It’s November 5, 2012 in Columbus, Ohio. Jay Z stands on a constructed stage with an enormous American flag behind him; the beat for “99 Problems” drops as the lights start to flash. Some people in the crowd dance, many scream the lyrics, others whip out their phones to record the moment—just another Jay-Z show. When the chorus comes, however, Jay-Z belts out, “If you’re having world problems, I feel bad for you son, I got 99 problems but a Mitt ain’t one” to roaring cheers from the ebullient crowd. On this occasion, Jay-Z and his opening act, Bruce Springsteen, had teamed up to combine their popularity and influence for one simple purpose: to get Barack Obama re-elected.
Jay-Z and Bruce Springsteen certainly were not the only musicians to express publicly their political views during the 2012 election. In fact, celebrity endorsements have saturated the past three presidential elections, including those from both prominent and lesser-known musicians, vociferously backing whichever particular candidate they favored. Since the 2004 election, the frequency of musicians endorsing candidates, both on the left and right, forces a new understanding of a political reality in which political and musical personalities now overlap to a much greater extent than before. Yet, despite the trend among musicians to vocally endorse or schedule an appearance with a candidate to support the campaign, this does not appear to motivate registered voters to behave any differently. Where musicians do seem to be able to affect campaigns, and increase the probability of their desired candidate getting elected, is by encouraging greater voter participation or contributing music.
What’s It Worth?
Though many musicians have begun to speak out about their political opinions, it’s unclear how their endorsements influence or alter public voting behavior. Patrick Warfield, a specialist in American musical culture at the University of Maryland, told the HPR that he suspects that a musician backing a candidate has, “virtually no impact on the way people vote.” He would be surprised if a particular artist’s endorsement “swayed someone to vote for Obama that wasn’t inclined to already.” Essentially, a staunch conservative who adores John Legend or Neil Diamond will not vote for Obama simply because of either musician’s endorsement. For that very reason James Deaville, a musicologist at Carleton University, acknowledged to the HPR that he is “much more skeptical about” a music personality actually altering the way a voter behaves. As Craig Garthwaite and Timothy J. Moore point out in their paper, “The Role of Celebrity Endorsements in Politics,” although candidates seem to believe that endorsements are a valuable asset, media and pundits are skeptical, usually commenting that such endorsements have little or no effect on vote share.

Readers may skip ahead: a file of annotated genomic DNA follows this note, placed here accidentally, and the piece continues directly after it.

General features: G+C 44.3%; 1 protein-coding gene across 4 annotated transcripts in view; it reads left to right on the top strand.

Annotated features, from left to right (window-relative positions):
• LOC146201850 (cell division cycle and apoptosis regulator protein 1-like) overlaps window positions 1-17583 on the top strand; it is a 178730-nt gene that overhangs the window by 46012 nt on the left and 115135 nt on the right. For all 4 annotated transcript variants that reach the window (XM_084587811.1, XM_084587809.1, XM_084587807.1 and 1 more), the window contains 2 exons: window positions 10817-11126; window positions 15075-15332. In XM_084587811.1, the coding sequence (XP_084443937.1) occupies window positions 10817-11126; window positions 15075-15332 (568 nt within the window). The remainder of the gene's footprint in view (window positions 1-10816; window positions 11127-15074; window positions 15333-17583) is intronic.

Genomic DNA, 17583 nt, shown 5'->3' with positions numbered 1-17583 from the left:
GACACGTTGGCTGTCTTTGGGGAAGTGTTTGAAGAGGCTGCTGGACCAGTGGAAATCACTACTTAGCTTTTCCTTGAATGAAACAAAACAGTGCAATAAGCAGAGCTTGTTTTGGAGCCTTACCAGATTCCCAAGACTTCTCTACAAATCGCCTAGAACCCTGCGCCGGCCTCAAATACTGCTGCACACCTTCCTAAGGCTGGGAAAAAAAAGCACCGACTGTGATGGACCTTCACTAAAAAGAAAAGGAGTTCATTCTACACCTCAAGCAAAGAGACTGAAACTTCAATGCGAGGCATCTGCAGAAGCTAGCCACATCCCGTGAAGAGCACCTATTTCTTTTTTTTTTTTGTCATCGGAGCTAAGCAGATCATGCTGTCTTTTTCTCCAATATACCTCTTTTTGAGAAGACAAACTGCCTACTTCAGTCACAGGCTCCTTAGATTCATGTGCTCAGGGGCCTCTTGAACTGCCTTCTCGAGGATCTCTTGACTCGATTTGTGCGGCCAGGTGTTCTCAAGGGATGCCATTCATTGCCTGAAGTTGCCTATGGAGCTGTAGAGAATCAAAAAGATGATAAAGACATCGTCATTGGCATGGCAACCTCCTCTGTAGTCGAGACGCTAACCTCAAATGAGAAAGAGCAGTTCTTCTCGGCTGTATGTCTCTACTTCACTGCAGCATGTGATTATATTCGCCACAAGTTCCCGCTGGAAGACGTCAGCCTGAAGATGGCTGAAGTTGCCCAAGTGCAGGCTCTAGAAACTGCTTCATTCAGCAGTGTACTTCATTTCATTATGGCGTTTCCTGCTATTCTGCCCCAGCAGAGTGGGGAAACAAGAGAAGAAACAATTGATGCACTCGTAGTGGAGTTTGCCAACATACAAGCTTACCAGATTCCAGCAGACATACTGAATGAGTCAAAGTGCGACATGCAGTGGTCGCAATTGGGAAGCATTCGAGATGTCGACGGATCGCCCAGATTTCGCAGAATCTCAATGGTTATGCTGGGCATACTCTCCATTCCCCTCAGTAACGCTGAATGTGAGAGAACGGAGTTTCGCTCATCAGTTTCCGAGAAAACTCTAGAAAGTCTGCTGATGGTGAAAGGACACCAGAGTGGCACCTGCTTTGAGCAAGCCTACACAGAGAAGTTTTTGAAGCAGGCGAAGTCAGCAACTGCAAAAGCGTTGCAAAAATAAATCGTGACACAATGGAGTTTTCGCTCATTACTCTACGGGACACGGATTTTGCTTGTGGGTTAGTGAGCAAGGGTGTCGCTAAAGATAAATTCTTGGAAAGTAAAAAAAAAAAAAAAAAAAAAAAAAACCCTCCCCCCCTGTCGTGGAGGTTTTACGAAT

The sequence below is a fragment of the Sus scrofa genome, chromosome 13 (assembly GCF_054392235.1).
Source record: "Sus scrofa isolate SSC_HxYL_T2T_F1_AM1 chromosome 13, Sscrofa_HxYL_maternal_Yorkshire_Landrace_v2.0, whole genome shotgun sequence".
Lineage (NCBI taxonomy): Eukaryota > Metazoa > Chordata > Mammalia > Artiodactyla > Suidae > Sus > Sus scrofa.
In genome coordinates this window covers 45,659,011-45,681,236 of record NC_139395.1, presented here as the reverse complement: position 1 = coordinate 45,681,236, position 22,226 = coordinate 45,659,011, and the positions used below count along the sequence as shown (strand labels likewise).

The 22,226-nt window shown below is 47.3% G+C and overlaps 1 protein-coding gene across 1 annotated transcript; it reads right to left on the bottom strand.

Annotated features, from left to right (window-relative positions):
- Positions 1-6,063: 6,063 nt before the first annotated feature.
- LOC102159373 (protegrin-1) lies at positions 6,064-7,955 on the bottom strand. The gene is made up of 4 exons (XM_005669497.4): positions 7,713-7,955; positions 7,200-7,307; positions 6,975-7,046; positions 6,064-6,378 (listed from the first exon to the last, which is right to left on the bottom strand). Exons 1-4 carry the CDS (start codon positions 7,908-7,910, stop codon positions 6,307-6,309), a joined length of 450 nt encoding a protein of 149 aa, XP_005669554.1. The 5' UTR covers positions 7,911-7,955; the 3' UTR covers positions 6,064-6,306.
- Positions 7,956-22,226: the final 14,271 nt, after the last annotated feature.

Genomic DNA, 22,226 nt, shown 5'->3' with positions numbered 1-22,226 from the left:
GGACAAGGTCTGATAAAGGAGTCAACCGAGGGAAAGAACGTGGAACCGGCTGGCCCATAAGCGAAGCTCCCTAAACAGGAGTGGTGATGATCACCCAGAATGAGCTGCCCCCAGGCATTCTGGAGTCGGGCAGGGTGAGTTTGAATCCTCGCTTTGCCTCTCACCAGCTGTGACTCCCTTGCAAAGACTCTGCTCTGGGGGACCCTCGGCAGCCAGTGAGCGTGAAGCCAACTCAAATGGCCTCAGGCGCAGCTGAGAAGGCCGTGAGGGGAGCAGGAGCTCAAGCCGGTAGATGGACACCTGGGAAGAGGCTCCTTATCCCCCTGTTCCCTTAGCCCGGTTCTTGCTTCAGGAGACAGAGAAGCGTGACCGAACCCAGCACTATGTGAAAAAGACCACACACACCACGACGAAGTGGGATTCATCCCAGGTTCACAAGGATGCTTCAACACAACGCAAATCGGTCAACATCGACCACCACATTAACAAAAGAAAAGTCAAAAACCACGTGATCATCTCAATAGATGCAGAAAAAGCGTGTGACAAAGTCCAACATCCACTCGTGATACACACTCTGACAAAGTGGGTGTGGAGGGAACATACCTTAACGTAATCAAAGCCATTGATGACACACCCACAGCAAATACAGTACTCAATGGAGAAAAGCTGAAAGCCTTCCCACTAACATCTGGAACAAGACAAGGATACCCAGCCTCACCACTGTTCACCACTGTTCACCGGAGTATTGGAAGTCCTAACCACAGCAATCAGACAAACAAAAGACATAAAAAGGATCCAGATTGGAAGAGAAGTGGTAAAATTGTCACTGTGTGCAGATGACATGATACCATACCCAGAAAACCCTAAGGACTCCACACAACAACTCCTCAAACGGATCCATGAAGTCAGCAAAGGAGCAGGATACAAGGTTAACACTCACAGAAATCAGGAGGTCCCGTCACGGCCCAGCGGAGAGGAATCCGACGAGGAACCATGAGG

An endorsement by a big-name celebrity or musicians, however, can undoubtedly create momentum for a higher voter turnout. Warfield noted that a popular musician could have “a fair amount of impact on certain enthusiasm to be involved in a campaign,” and “encourage people to get out and vote.” In reference particularly toward the 2008 election, Dan Cantor, the national director of the Working Families Party, told the HPR that the, “role of artists, especially musicians, in creating cultural buzz is not trivial.” As more musicians and celebrities endorse a given politician, the campaign takes on a palpable energy that attracts even more attention; as such, it can be a self-perpetuating phenomenon.